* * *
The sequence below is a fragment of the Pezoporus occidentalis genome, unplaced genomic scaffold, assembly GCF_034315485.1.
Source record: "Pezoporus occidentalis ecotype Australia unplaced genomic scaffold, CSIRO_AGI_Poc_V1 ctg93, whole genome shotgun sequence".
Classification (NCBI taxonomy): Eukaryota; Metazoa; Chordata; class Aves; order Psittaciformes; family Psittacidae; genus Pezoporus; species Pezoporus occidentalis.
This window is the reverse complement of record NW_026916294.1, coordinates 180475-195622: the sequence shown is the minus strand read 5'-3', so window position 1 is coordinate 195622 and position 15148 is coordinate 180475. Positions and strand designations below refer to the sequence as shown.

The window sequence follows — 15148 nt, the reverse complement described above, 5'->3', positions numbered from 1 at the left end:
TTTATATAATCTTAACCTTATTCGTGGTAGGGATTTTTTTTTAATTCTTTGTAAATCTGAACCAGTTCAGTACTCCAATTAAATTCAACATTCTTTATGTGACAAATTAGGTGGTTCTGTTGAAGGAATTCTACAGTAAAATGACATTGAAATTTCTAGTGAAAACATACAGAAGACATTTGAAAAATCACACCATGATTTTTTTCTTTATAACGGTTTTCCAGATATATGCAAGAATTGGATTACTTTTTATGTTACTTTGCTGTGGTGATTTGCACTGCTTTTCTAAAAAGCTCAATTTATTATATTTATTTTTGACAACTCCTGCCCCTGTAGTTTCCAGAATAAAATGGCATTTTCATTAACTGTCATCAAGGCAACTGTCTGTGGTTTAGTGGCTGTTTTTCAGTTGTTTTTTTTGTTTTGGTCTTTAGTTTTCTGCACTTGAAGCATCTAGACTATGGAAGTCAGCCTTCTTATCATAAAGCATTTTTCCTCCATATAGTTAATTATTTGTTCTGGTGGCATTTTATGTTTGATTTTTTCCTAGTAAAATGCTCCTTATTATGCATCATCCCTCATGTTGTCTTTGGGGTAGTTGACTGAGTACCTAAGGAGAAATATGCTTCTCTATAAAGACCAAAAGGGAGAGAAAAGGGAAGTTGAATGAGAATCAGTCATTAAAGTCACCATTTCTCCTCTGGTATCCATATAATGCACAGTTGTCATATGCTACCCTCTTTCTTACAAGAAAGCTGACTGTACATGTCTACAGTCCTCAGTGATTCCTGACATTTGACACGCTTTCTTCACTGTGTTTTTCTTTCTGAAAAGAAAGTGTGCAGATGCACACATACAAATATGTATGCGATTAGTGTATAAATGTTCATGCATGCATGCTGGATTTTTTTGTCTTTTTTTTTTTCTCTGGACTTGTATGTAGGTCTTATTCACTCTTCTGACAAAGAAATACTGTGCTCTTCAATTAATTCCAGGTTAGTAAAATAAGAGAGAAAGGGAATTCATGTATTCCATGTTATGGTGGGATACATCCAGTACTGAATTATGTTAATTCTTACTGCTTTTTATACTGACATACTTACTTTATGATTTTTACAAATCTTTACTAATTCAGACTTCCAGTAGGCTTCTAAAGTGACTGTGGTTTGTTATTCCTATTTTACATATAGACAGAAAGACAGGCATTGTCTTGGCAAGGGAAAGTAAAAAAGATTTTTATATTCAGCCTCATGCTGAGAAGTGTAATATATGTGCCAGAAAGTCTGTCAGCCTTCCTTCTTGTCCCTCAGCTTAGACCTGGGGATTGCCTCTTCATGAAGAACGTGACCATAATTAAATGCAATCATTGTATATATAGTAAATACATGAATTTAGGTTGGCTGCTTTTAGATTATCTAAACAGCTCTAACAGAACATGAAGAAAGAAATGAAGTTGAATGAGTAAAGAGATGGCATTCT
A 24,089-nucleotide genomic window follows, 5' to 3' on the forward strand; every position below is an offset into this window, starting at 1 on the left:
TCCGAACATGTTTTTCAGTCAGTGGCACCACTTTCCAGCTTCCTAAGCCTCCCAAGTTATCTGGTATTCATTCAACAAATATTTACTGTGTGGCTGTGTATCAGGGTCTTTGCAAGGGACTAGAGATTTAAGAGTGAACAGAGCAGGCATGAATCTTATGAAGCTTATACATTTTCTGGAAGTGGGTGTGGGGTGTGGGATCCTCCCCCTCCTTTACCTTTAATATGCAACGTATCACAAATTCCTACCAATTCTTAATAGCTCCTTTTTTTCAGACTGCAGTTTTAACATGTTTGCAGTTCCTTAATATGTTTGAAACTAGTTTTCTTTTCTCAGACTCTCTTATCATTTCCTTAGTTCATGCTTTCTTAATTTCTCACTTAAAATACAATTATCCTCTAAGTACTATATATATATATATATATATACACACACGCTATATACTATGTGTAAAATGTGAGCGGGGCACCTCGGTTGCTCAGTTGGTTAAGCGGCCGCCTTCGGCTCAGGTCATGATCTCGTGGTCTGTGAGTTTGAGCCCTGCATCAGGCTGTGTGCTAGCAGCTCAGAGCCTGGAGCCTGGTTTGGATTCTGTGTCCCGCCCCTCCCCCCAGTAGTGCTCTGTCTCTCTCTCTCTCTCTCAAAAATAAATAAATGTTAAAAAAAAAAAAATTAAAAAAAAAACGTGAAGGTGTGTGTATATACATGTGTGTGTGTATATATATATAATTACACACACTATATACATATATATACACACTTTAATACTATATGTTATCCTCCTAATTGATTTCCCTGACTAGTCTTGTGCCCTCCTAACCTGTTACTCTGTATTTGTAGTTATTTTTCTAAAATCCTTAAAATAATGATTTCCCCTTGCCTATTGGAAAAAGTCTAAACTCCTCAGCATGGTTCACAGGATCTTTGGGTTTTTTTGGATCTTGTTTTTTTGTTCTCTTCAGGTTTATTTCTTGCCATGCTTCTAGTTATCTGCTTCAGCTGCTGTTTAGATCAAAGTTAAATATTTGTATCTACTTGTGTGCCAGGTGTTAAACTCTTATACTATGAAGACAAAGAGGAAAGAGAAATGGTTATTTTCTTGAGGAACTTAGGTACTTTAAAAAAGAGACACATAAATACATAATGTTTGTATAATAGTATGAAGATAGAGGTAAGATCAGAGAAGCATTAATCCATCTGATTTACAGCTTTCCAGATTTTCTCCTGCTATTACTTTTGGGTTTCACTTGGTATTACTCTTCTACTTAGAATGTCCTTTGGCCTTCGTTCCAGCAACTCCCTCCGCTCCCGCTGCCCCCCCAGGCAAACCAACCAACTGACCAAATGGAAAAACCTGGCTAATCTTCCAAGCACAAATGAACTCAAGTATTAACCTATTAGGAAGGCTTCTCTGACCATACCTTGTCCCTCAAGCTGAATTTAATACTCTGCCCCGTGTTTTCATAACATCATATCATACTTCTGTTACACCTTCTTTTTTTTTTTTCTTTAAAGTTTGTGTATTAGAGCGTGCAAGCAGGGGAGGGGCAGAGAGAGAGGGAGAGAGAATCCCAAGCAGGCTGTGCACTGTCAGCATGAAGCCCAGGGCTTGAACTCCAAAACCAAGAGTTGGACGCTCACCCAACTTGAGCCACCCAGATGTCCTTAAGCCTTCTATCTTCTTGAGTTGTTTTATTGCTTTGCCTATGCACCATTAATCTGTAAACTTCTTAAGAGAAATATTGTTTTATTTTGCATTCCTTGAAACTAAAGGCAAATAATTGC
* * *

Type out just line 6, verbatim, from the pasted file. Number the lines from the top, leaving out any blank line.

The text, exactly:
TTTATATAATCTTAACCTTATTCGTGGTAGGGATTTTTTTTTAATTCTTTGTAAATCTGAACCAGTTCAGTACTCCAATTAAATTCAACATTCTTTATGTGACAAATTAGGTGGTTCTGTTGAAGGAATTCTACAGTAAAATGACATTGAAATTTCTAGTGAAAACATACAGAAGACATTTGAAAAATCACACCATGATTTTTTTCTTTATAACGGTTTTCCAGATATATGCAAGAATTGGATTACTTTTTATGTTACTTTGCTGTGGTGATTTGCACTGCTTTTCTAAAAAGCTCAATTTATTATATTTATTTTTGACAACTCCTGCCCCTGTAGTTTCCAGAATAAAATGGCATTTTCATTAACTGTCATCAAGGCAACTGTCTGTGGTTTAGTGGCTGTTTTTCAGTTGTTTTTTTTGTTTTGGTCTTTAGTTTTCTGCACTTGAAGCATCTAGACTATGGAAGTCAGCCTTCTTATCATAAAGCATTTTTCCTCCATATAGTTAATTATTTGTTCTGGTGGCATTTTATGTTTGATTTTTTCCTAGTAAAATGCTCCTTATTATGCATCATCCCTCATGTTGTCTTTGGGGTAGTTGACTGAGTACCTAAGGAGAAATATGCTTCTCTATAAAGACCAAAAGGGAGAGAAAAGGGAAGTTGAATGAGAATCAGTCATTAAAGTCACCATTTCTCCTCTGGTATCCATATAATGCACAGTTGTCATATGCTACCCTCTTTCTTACAAGAAAGCTGACTGTACATGTCTACAGTCCTCAGTGATTCCTGACATTTGACACGCTTTCTTCACTGTGTTTTTCTTTCTGAAAAGAAAGTGTGCAGATGCACACATACAAATATGTATGCGATTAGTGTATAAATGTTCATGCATGCATGCTGGATTTTTTTGTCTTTTTTTTTTTCTCTGGACTTGTATGTAGGTCTTATTCACTCTTCTGACAAAGAAATACTGTGCTCTTCAATTAATTCCAGGTTAGTAAAATAAGAGAGAAAGGGAATTCATGTATTCCATGTTATGGTGGGATACATCCAGTACTGAATTATGTTAATTCTTACTGCTTTTTATACTGACATACTTACTTTATGATTTTTACAAATCTTTACTAATTCAGACTTCCAGTAGGCTTCTAAAGTGACTGTGGTTTGTTATTCCTATTTTACATATAGACAGAAAGACAGGCATTGTCTTGGCAAGGGAAAGTAAAAAAGATTTTTATATTCAGCCTCATGCTGAGAAGTGTAATATATGTGCCAGAAAGTCTGTCAGCCTTCCTTCTTGTCCCTCAGCTTAGACCTGGGGATTGCCTCTTCATGAAGAACGTGACCATAATTAAATGCAATCATTGTATATATAGTAAATACATGAATTTAGGTTGGCTGCTTTTAGATTATCTAAACAGCTCTAACAGAACATGAAGAAAGAAATGAAGTTGAATGAGTAAAGAGATGGCATTCT